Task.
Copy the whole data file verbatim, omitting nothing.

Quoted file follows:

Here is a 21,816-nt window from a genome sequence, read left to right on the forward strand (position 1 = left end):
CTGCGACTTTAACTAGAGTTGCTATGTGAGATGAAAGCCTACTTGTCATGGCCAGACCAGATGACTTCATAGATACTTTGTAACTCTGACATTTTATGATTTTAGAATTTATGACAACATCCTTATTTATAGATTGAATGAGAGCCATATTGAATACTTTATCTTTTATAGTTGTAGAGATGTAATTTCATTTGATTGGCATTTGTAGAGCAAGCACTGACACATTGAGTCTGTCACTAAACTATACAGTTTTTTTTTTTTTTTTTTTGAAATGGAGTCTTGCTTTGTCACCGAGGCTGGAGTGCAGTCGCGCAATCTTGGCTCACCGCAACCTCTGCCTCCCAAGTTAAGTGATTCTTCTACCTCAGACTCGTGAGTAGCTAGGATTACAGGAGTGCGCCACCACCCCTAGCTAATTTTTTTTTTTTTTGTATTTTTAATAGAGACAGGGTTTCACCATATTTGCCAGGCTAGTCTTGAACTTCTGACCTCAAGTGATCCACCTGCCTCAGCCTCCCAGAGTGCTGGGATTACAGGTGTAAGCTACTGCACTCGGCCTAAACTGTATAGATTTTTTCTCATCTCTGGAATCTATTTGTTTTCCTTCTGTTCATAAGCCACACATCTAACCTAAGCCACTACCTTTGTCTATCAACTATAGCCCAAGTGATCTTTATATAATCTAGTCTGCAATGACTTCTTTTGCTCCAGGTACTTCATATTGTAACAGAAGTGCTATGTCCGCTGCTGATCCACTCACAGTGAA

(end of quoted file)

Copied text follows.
Here is a 21,816-nt window from a genome sequence, read left to right on the forward strand (position 1 = left end):
CTGCGACTTTAACTAGAGTTGCTATGTGAGATGAAAGCCTACTTGTCATGGCCAGACCAGATGACTTCATAGATACTTTGTAACTCTGACATTTTATGATTTTAGAATTTATGACAACATCCTTATTTATAGATTGAATGAGAGCCATATTGAATACTTTATCTTTTATAGTTGTAGAGATGTAATTTCATTTGATTGGCATTTGTAGAGCAAGCACTGACACATTGAGTCTGTCACTAAACTATACAGTTTTTTTTTTTTTTTTTTTGAAATGGAGTCTTGCTTTGTCACCGAGGCTGGAGTGCAGTCGCGCAATCTTGGCTCACCGCAACCTCTGCCTCCCAAGTTAAGTGATTCTTCTACCTCAGACTCGTGAGTAGCTAGGATTACAGGAGTGCGCCACCACCCCTAGCTAATTTTTTTTTTTTTTGTATTTTTAATAGAGACAGGGTTTCACCATATTTGCCAGGCTAGTCTTGAACTTCTGACCTCAAGTGATCCACCTGCCTCAGCCTCCCAGAGTGCTGGGATTACAGGTGTAAGCTACTGCACTCGGCCTAAACTGTATAGATTTTTTCTCATCTCTGGAATCTATTTGTTTTCCTTCTGTTCATAAGCCACACATCTAACCTAAGCCACTACCTTTGTCTATCAACTATAGCCCAAGTGATCTTTATATAATCTAGTCTGCAATGACTTCTTTTGCTCCAGGTACTTCATATTGTAACAGAAGTGCTATGTCCGCTGCTGATCCACTCACAGTGAA